Editorial for 26 June: Auditor general: Dump the system

Auditor General Alastair Swarbrick has gone far beyond
simply issuing another damning report about the inadequacies of government’s
financial statements and recommends a wholesale restructuring of government
itself.

While some government departments and agencies are reporting
financial statements in a more timely manner, the entire public sector’s
expenditure hasn’t been known for more than eight years.

Interesting to note that a huge gap in financial reporting
comes under the area of executive transactions, which are the direct
expenditures by Cabinet. For eight years, at least, there haven’t been audits
of government spending on such things as the nation building fund, government
scholarships, poor relief payments, medical care and more.

It is a disgrace – not to mention an embarrassment – that
the Cayman Islands, which is one of the most sophisticated financial centres in
the world, can’t get its financial records credibly completed in a timely
manner.

Government has access to a myriad of professional financial
resources within walking distance from the government administration building.
It is a shame that it continues to rely on people within government who don’t
seem to understand the current accounting system.

We don’t necessarily agree that the accounting method within
government is the issue. Rather, we believe that there are people using the
method who don’t have a clue as to what they are doing; including some senior
managers.

This most recent report does suggest a change be made to the
Public Management and Finance Law of 2004.

Basically, the auditor general wants to see government’s
financial reporting system simplified. He believes that those who are using the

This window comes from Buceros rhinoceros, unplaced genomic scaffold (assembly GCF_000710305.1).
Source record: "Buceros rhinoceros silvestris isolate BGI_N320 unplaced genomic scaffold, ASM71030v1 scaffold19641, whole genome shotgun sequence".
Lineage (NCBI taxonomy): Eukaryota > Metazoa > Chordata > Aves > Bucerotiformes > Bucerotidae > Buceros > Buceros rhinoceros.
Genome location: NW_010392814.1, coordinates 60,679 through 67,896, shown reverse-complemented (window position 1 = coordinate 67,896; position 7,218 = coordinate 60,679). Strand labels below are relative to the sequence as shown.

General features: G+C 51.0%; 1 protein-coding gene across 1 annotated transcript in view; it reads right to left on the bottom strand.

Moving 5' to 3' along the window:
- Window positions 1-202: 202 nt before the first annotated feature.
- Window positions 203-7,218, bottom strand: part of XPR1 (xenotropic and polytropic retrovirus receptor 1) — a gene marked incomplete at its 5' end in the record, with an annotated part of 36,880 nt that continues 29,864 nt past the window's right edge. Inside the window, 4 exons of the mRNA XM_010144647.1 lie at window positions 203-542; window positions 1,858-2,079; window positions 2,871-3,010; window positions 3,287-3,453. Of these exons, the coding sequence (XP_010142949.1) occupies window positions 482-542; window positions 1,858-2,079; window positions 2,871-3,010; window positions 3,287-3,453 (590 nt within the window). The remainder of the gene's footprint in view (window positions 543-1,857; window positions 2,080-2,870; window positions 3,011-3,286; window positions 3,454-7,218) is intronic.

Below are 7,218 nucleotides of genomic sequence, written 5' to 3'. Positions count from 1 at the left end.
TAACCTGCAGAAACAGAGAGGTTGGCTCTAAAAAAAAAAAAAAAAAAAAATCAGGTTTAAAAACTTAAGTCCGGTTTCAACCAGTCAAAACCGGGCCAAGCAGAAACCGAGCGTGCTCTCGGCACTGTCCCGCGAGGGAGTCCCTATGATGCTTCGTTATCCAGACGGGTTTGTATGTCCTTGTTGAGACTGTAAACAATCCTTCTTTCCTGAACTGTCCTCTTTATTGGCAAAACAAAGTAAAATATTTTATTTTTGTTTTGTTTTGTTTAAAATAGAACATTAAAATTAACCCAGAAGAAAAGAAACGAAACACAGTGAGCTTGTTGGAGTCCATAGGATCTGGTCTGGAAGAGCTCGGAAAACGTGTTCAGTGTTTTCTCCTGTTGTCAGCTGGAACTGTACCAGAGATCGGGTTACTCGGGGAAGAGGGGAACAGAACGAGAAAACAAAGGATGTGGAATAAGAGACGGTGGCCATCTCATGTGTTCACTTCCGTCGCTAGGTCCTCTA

system are overwhelmed by requests for too much information and that a more
basic system in the form of a simple financial overview would work.

Deputy Governor Franz Manderson disagrees. His take is that
lawmakers and, indeed the general public, should know in detail what money is
being spent and what government is getting for those expenditures.

That’s a great idea, but it isn’t working. As Mr. Swarbrick
said Tuesday, government hasn’t been accountable for the last nine years under
this system anyway.

Like most of the reports coming out of the auditor general’s
office, this one does have recommendations on how to fix the problem. There
have been many great reports from that office on addressing issues and offering
solutions including reports on the Turtle Farm, overseas medical expenses, gas
card usage by government employees and more.

The reports go directly to members of the Legislative
Assembly and Cabinet. Too often, they are ignored.

Unfortunately, the auditor general’s office has no
enforcement powers; it can only make worthy suggestions.

We hope that the new government will begin taking the
auditor general’s reports seriously and heed his suggestions, or at least take
the suggestions on board and come up with other viable options to fix the
problems.

They can begin with this latest report, which is aptly
titled “Restoring Financial Accountability, a Time for Change”.

 

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